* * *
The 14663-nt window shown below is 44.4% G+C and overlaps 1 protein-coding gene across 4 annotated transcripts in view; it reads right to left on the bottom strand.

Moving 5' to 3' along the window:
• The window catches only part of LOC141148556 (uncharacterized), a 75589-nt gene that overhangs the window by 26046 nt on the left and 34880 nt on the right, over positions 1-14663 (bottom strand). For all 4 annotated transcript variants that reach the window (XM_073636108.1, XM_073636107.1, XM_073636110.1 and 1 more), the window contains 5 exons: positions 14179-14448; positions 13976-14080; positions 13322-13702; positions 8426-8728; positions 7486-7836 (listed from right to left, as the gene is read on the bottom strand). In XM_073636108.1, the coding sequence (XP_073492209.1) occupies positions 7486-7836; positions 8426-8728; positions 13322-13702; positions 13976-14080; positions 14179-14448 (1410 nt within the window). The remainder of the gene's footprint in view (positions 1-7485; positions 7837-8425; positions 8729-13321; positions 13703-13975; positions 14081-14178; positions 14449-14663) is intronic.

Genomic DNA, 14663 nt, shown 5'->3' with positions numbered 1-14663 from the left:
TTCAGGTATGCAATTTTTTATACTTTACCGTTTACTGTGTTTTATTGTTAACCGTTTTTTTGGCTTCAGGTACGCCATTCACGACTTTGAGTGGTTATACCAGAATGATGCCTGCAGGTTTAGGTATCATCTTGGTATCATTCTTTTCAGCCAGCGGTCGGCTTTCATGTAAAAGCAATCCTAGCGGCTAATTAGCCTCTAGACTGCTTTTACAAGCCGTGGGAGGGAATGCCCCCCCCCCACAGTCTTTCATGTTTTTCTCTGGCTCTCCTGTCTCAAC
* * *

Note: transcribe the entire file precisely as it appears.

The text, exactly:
The 14663-nt window shown below is 44.4% G+C and overlaps 1 protein-coding gene across 4 annotated transcripts in view; it reads right to left on the bottom strand.

Moving 5' to 3' along the window:
• The window catches only part of LOC141148556 (uncharacterized), a 75589-nt gene that overhangs the window by 26046 nt on the left and 34880 nt on the right, over positions 1-14663 (bottom strand). For all 4 annotated transcript variants that reach the window (XM_073636108.1, XM_073636107.1, XM_073636110.1 and 1 more), the window contains 5 exons: positions 14179-14448; positions 13976-14080; positions 13322-13702; positions 8426-8728; positions 7486-7836 (listed from right to left, as the gene is read on the bottom strand). In XM_073636108.1, the coding sequence (XP_073492209.1) occupies positions 7486-7836; positions 8426-8728; positions 13322-13702; positions 13976-14080; positions 14179-14448 (1410 nt within the window). The remainder of the gene's footprint in view (positions 1-7485; positions 7837-8425; positions 8729-13321; positions 13703-13975; positions 14081-14178; positions 14449-14663) is intronic.

Genomic DNA, 14663 nt, shown 5'->3' with positions numbered 1-14663 from the left:
TTCAGGTATGCAATTTTTTATACTTTACCGTTTACTGTGTTTTATTGTTAACCGTTTTTTTGGCTTCAGGTACGCCATTCACGACTTTGAGTGGTTATACCAGAATGATGCCTGCAGGTTTAGGTATCATCTTGGTATCATTCTTTTCAGCCAGCGGTCGGCTTTCATGTAAAAGCAATCCTAGCGGCTAATTAGCCTCTAGACTGCTTTTACAAGCCGTGGGAGGGAATGCCCCCCCCCCACAGTCTTTCATGTTTTTCTCTGGCTCTCCTGTCTCAAC